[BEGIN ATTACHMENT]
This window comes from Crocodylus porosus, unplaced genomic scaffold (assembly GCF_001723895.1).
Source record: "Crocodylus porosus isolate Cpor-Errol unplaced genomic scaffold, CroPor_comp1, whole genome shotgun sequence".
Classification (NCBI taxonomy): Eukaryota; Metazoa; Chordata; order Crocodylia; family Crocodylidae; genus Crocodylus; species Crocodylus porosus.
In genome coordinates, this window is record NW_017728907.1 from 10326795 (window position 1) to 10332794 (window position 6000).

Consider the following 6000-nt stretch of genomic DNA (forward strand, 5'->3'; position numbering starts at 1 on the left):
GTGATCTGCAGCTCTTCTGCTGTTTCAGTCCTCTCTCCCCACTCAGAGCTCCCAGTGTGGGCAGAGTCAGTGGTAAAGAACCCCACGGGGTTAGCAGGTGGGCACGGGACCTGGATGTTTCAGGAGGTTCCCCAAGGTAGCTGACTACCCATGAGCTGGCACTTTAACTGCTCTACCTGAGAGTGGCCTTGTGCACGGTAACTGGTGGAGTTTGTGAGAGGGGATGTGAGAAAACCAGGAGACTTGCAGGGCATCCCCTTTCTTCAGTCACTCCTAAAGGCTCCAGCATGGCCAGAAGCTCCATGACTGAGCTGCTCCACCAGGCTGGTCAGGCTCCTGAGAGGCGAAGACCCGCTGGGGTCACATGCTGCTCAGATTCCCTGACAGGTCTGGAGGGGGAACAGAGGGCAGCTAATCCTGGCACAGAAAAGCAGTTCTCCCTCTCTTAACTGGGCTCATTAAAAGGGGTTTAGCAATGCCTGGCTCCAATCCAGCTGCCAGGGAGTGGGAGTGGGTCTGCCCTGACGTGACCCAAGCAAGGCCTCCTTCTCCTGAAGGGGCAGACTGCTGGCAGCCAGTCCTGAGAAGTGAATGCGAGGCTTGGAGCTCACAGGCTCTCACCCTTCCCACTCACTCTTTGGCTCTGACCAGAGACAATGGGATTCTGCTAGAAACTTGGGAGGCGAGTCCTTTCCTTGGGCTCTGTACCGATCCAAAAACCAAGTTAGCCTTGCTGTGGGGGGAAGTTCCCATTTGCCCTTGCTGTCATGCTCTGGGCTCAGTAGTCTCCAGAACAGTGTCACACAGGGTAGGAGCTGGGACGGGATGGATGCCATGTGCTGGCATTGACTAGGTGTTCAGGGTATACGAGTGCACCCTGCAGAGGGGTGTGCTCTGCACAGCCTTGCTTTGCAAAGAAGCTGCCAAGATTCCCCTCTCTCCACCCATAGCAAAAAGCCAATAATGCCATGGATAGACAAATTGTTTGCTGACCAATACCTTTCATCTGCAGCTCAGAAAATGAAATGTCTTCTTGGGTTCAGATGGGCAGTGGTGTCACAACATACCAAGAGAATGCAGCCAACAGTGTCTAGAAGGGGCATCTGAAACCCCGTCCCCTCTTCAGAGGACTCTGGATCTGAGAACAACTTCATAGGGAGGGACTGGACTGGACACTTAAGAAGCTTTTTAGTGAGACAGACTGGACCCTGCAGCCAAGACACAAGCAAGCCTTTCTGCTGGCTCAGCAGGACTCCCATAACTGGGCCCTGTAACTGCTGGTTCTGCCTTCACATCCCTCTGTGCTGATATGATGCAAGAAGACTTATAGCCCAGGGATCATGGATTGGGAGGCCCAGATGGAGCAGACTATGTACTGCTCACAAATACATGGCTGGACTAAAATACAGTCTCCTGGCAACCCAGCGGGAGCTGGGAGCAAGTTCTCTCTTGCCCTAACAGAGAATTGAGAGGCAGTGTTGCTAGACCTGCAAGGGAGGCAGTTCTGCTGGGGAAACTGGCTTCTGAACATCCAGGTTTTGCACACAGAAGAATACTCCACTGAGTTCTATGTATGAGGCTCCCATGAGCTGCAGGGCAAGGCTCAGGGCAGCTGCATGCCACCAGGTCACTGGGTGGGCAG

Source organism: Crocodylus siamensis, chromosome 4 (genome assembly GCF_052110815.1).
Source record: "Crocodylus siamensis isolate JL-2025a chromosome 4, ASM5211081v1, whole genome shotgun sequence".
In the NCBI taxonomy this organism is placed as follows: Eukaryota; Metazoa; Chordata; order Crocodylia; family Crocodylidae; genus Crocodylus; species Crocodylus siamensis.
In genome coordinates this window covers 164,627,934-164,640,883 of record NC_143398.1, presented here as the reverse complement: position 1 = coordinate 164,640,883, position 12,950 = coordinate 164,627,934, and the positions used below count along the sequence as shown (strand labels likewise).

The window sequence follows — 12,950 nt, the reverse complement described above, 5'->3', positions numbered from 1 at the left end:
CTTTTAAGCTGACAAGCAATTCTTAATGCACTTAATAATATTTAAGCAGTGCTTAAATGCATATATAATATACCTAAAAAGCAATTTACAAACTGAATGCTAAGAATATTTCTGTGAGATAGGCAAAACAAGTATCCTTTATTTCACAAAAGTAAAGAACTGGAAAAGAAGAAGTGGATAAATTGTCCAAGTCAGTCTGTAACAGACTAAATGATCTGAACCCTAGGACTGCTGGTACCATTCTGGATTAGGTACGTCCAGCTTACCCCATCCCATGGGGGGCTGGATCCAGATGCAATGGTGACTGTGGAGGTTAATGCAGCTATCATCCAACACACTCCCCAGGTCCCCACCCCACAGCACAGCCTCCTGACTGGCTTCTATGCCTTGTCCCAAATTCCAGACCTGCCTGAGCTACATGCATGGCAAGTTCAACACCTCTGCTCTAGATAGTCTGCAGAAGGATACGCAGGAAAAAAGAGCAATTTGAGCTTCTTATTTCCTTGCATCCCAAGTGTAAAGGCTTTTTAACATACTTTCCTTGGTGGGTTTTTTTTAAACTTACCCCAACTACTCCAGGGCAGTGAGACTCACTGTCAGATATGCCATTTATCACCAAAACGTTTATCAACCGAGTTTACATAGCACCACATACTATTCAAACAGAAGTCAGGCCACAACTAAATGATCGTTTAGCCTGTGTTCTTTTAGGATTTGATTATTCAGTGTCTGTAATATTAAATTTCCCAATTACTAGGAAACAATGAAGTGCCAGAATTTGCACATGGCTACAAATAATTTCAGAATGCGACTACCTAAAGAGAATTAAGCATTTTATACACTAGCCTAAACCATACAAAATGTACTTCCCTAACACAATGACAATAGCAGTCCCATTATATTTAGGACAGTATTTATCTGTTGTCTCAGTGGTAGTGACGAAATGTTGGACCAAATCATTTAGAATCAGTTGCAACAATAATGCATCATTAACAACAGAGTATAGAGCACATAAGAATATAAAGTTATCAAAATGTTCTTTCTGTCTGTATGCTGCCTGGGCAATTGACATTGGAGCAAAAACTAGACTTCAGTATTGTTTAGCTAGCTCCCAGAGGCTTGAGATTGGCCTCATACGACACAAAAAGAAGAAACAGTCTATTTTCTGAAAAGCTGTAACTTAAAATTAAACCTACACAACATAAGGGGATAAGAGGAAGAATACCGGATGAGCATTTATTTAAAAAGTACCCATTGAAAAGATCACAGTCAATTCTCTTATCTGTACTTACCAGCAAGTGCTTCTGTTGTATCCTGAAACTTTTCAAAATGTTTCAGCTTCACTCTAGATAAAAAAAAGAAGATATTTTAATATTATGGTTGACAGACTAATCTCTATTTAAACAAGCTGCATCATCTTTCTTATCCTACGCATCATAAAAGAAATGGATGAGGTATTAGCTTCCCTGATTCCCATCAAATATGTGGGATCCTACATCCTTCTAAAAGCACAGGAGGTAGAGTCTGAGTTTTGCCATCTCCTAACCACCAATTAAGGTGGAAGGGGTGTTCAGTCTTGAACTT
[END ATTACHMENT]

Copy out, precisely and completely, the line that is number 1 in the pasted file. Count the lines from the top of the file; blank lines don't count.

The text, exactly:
This window comes from Crocodylus porosus, unplaced genomic scaffold (assembly GCF_001723895.1).